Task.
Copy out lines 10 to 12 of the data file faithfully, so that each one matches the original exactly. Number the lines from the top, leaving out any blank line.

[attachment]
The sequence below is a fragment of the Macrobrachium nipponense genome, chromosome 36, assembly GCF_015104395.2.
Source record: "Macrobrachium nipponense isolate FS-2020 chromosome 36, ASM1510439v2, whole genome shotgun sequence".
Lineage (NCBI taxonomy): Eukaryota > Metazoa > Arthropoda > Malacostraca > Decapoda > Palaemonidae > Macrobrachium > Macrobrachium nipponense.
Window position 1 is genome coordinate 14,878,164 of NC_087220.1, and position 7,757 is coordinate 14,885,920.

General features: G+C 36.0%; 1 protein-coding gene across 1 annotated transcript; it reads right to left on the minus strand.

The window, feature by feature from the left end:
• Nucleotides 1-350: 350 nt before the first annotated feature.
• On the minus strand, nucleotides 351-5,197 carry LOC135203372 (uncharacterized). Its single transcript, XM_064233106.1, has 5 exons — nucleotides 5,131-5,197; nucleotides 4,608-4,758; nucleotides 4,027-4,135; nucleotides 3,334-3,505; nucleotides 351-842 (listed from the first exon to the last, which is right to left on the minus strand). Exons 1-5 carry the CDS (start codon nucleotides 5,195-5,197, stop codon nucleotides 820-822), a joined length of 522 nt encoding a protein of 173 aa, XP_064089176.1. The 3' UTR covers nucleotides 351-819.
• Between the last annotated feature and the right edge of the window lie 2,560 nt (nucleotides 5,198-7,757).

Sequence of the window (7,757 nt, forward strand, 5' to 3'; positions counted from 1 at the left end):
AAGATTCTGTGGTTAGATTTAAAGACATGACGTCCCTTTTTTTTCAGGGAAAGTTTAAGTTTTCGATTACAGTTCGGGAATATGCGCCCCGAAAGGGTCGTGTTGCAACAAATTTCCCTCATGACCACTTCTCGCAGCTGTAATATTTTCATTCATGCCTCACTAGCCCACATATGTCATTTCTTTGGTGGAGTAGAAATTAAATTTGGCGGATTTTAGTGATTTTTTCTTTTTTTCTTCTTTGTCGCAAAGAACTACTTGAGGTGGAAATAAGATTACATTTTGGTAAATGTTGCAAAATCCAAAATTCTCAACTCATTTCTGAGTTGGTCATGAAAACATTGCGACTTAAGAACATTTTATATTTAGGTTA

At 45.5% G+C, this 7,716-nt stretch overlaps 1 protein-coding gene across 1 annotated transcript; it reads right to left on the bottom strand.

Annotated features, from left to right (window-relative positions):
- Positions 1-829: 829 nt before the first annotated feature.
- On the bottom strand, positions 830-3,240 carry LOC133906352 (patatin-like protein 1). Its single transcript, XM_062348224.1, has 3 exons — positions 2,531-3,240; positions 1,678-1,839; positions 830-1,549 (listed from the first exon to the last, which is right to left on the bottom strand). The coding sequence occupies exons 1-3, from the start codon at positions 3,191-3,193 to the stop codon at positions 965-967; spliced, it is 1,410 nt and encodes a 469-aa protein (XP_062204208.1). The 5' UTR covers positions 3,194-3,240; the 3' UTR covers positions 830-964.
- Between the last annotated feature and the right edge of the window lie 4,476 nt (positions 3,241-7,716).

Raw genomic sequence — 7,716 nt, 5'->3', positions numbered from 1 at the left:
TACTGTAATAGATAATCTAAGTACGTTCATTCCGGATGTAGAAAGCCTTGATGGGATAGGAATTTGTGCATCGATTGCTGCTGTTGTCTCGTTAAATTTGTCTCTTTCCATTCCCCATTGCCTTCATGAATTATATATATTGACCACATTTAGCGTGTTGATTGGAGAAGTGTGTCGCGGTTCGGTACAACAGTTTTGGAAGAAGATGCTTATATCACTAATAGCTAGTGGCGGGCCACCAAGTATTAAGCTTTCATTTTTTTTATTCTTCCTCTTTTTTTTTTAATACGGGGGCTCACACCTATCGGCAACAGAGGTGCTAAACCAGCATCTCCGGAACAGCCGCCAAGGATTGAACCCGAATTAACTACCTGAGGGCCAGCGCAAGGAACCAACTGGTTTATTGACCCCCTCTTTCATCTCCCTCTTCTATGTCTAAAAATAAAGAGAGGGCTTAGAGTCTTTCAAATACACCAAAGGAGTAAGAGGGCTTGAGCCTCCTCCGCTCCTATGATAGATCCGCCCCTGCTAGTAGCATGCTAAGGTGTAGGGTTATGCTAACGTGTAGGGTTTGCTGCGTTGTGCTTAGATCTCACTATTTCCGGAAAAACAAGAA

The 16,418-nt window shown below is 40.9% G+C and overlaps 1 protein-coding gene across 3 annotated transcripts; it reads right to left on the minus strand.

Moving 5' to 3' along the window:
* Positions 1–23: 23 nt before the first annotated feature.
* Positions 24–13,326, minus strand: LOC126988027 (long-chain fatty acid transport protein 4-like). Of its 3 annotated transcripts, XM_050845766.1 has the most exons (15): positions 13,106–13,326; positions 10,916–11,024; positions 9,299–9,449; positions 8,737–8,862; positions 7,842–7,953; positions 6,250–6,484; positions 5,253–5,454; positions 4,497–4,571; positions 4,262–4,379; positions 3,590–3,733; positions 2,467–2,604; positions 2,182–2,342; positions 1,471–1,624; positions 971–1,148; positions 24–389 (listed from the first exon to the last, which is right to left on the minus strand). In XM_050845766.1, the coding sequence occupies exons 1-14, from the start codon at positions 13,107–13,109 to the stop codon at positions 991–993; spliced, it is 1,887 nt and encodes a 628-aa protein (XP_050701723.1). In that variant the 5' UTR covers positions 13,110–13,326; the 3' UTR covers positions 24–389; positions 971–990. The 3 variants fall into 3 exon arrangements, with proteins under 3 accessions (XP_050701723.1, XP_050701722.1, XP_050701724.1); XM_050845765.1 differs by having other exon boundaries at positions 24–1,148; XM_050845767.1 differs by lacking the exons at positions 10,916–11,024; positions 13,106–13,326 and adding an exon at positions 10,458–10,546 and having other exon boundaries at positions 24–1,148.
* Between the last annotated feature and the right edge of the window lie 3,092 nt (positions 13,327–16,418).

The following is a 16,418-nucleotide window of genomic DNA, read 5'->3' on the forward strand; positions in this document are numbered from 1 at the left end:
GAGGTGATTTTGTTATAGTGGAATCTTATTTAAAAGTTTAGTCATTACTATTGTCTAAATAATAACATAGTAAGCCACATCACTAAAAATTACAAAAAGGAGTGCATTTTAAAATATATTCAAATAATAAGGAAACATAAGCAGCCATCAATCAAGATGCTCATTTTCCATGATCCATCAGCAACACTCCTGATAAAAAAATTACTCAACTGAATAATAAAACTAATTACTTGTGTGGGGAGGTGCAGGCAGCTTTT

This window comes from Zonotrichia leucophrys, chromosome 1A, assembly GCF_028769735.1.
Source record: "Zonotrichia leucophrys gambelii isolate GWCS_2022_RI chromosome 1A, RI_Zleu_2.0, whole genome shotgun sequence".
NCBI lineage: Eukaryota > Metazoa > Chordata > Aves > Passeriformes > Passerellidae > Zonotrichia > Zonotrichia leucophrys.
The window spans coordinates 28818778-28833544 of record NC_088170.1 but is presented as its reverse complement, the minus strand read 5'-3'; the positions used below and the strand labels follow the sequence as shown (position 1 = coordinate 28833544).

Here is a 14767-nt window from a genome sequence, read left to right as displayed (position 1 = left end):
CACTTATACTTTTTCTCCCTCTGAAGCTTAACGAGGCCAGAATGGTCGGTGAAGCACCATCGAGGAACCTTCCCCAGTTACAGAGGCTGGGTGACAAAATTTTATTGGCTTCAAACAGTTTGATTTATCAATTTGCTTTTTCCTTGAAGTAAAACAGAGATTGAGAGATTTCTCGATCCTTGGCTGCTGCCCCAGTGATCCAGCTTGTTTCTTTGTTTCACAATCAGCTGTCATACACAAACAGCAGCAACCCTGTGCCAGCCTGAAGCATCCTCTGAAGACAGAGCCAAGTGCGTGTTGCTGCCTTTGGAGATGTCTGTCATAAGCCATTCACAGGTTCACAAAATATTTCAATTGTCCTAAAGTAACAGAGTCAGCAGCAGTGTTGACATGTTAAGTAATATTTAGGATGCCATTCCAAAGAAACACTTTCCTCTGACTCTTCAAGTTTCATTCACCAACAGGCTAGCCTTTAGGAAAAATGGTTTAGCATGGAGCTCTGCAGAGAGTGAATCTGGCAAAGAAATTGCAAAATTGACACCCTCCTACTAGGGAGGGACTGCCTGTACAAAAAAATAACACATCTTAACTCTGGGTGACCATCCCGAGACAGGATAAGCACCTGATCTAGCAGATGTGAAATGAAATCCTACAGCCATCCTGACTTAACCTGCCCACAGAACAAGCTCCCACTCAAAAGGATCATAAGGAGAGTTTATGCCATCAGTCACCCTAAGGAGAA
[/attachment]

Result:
Sequence of the window (7,757 nt, forward strand, 5' to 3'; positions counted from 1 at the left end):
AAGATTCTGTGGTTAGATTTAAAGACATGACGTCCCTTTTTTTTCAGGGAAAGTTTAAGTTTTCGATTACAGTTCGGGAATATGCGCCCCGAAAGGGTCGTGTTGCAACAAATTTCCCTCATGACCACTTCTCGCAGCTGTAATATTTTCATTCATGCCTCACTAGCCCACATATGTCATTTCTTTGGTGGAGTAGAAATTAAATTTGGCGGATTTTAGTGATTTTTTCTTTTTTTCTTCTTTGTCGCAAAGAACTACTTGAGGTGGAAATAAGATTACATTTTGGTAAATGTTGCAAAATCCAAAATTCTCAACTCATTTCTGAGTTGGTCATGAAAACATTGCGACTTAAGAACATTTTATATTTAGGTTA

At 45.5% G+C, this 7,716-nt stretch overlaps 1 protein-coding gene across 1 annotated transcript; it reads right to left on the bottom strand.